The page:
Humans don’t have the ability to govern themselves adequately (and never will), but creating and inventing, at these we excel. Chris
Anderson’s enlightening talk on TED.com explains the collective creative power
of humanity. We have always had this power, but have lacked the means to
For example, earlier ways to learn Photoshop were either struggle
through a 4 inch thick “PS for Dummies” manual or attend an expensive PS course
at a local college and hope the instructor is any good.
Then we had how-to blogs on Photoshop techniques to help
make learning this big program easier and photo sharing sites like Flickr to provide
a format for millions of examples of good and bad photography and forums to discuss
Now add video, a voice and a moving image, and learning and exchanging
ideas improves infinitely. Millions of YouTube videos freely and easily walk us though
every function and tip of PS. With the ubiquitous video enabled camera, we are
seeing glimpses of what our human mind is capable of.
Tuesday, September 14, 2010
The folks at Canon labs have been busy.
Aug 24th was the
press release for Canon's newly developed CMOS sensor with approximately 120 megapixels.
120 megapixels! Some top pro digital cameras have 21 megapixels. This is just
nuts. In a good way.
What is the benefit? Examining a fashion model’s skin pores? Actually
there are many. For example it enables cropping images and videos with
relatively no loss of resolution.
The press release states, “Canon's newly developed CMOS sensor also
incorporates a Full HD (1,920 x 1,080 pixels) video output capability. The
sensor can output Full HD video from any approximately one-sixtieth-sized
section of its total surface area.”
Imagine a wide view video of a soccer match with the ability to
zoom in on any one player and still maintain HD.
31st press release is also notable - an 8 inch x 8 inch CMOS sensor
with ultra high light sensitivity.
- Full Daylight is about 10,000 LUX
- Cloudy day is about 1,000 LUX
- A lighted parking lot at night is about 10 LUX (average)
- A full moon is about 1 LUX
This sensor can record shooting with a mere 0.3 lux or half the
light of the moon!
“The sensor makes possible the image capture in one one-hundredth
the amount of light required by a 35 mm full-frame CMOS sensor, facilitating
the shooting of 60 frame-per-second video with a mere 0.3 lux of illumination.”
Have you ever seen a beautiful moonlit mountain range or
valley?Imagine low light underwater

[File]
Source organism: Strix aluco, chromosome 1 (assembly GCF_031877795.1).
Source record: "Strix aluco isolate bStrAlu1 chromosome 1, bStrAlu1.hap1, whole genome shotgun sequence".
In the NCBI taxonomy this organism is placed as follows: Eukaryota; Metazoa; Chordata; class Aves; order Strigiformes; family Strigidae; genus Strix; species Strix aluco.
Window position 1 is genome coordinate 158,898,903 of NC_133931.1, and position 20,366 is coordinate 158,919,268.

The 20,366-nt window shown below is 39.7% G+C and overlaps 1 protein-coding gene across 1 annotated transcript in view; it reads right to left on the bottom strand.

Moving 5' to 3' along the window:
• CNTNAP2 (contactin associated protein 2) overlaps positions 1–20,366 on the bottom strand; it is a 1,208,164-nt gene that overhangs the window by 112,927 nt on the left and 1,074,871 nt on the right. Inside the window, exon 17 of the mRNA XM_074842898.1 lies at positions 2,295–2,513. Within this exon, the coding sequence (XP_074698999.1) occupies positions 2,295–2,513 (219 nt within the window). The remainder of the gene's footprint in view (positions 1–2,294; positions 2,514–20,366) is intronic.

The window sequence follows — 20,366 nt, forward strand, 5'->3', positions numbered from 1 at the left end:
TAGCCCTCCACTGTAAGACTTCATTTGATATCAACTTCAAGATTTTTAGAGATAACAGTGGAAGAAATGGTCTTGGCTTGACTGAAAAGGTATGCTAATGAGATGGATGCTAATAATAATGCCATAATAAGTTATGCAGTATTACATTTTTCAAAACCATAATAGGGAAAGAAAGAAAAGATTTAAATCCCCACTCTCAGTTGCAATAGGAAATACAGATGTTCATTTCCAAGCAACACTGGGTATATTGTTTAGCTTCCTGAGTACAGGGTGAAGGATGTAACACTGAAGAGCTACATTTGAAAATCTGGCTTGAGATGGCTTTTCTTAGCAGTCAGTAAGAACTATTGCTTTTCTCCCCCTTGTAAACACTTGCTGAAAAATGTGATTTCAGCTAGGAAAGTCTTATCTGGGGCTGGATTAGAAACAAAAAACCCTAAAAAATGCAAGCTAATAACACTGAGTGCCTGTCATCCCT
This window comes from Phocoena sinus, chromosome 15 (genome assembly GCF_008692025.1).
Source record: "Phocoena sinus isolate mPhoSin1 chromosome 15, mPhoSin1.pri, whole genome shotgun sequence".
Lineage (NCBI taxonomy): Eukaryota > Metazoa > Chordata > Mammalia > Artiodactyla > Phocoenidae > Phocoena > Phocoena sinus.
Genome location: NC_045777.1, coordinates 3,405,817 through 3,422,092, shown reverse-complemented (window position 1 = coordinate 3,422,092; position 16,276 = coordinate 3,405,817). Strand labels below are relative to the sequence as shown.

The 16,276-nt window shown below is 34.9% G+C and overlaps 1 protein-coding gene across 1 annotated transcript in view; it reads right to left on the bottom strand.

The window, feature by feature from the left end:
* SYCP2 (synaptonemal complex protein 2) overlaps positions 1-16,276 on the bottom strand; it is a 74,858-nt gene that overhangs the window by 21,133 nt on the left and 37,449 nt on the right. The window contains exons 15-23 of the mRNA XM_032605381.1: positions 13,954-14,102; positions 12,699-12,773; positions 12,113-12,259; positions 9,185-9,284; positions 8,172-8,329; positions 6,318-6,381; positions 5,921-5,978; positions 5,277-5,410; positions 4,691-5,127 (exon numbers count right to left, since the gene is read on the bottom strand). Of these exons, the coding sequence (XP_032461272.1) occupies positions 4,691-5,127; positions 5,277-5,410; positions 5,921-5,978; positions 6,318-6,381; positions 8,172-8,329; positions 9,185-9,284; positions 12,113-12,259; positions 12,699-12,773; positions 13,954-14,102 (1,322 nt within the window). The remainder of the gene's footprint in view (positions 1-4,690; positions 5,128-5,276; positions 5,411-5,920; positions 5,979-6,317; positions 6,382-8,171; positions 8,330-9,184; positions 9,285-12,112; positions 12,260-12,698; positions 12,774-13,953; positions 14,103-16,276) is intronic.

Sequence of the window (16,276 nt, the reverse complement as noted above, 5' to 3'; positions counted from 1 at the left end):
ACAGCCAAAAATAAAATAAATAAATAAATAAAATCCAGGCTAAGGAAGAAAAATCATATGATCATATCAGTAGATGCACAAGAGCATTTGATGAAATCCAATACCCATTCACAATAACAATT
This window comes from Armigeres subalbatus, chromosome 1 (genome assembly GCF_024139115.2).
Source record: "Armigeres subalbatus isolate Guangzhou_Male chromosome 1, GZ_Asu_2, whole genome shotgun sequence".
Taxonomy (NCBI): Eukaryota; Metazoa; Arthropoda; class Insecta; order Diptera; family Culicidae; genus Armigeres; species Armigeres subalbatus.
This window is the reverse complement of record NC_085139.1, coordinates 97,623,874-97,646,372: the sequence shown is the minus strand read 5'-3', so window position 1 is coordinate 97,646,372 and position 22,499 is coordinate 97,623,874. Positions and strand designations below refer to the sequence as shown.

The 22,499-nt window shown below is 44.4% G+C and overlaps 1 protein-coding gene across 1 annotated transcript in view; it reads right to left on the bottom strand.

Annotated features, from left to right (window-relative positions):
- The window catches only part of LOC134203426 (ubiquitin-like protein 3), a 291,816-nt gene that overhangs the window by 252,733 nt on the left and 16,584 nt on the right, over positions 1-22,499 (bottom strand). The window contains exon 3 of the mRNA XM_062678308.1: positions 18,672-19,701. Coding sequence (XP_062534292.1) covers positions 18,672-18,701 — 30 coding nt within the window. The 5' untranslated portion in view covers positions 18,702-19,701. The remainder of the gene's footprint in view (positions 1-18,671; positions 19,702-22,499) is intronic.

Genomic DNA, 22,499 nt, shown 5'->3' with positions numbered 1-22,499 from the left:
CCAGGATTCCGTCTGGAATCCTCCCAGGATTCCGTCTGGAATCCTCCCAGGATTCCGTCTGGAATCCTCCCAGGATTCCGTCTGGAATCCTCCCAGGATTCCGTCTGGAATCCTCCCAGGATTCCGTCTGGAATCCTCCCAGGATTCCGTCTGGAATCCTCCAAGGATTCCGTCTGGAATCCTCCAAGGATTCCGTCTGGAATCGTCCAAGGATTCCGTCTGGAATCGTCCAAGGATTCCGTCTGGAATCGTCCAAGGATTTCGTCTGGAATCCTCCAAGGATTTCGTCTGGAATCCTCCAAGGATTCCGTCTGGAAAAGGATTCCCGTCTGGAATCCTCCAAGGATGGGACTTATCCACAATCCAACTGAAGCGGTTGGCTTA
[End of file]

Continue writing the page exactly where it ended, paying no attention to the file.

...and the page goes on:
photography in lifelike detail and clarity. These beautiful scenes can now be
captured in a large, large format. Think “Ansel Adams already has one on order”.
But on another note, this mad rush to capture images that are
“lifelike” has what motive? Because we can? Or because the beauty of this world
will soon be gone?
time ago when cameras used film, I was a wedding photographer. When shooting an
afternoon wedding we often had a photo session before the dinner. By that time the
wedding party had had a few drinks and everyone finally started to relax.
evenings in Vancouver are magical. The sun bathes everyone in a golden glow and
light breezes caress like fine silk. But it is at this fleeting moment that
wedding photographers have to work as fast as possible, burning through film and
profit, hoping to capture 2 or 3 truly memorable moments. I can remember daydreaming
about a digital camera that could capture in a few seconds hundreds of images
of a glowing bride. Then afterwards pull an image from this brief “video” (or
series of images rapidly taken) at the exact moment everything was perfect. All
that time I was shooting formals with a Bronica 6x6 SQ system and my candids
with a Canon EOS 1n and L lenses. Generally we shot 20 rolls of 36 with the
Canon and 10 rolls with the 6x6. At a pro lab, this cost about $300 for processing
and print proofs.
news, but guess what, pro-series cameras can now do just that, rapid shooting
and HD video. Engadget reported that the last season of the TV series “House”
was shot with a canon 5D Mark ii. The 5D Mark ii can also shoot 30 frames a
recently, this has come at pro price of about $3000.
watching the 2010 US Open tennis (http://www.usopen.org/en_US/index.html ) an
Olympus EP2 video ad caught my eye, it stated that this little camera was used
to film the ad in HD video. It can be bought for about $550. Amazing stuff. My
dream came true quicker than I thought.
Here are wise words you should not forget: Buy the cheapest digital
camera that will do what you need and the most expensive lens you can
In other words, put your money
in the lens. Entry level cameras made by the big companies are all pretty good.
But we can’t say that for all entry level lenses. In fact many kit lenses are
very poor. It’s all in the “glass”! For a well developed argument and longer
explanation follow the link. (20/09/08 Entry) http://lyndersaydigital.com/brain/pix_files/lens_primacy.html
September is almost here, and this year is especially
interesting. Two great camera companies have released upgrades to two
fantastic compact cameras. We have the new S95 (was the S90) and
the new LX5 (was the LX3). The battle for the best compact is set to
start in Cologne, Germany at Photokina in September. You can
already hear the saber rattling in the forums, but until these two guns come to
market it will be just talk. Looks to be an action filled fall for camera
The cameras presently
on the market are excellent, almost approaching the perfect everyday
camera. Here is a list (debatable) of 5 compact/smaller cameras
that I really feel will take some great pictures and be small enough to
use keep close by and use everyday.
We get emails daily asking about how the Flipbac works on this popular camera. We decided to see for ourselves. If you are interested in reading our observations, have a look over here. Any others out there who have tried the Flipbac on their LX3? Send us your comments and we will post them for our readers.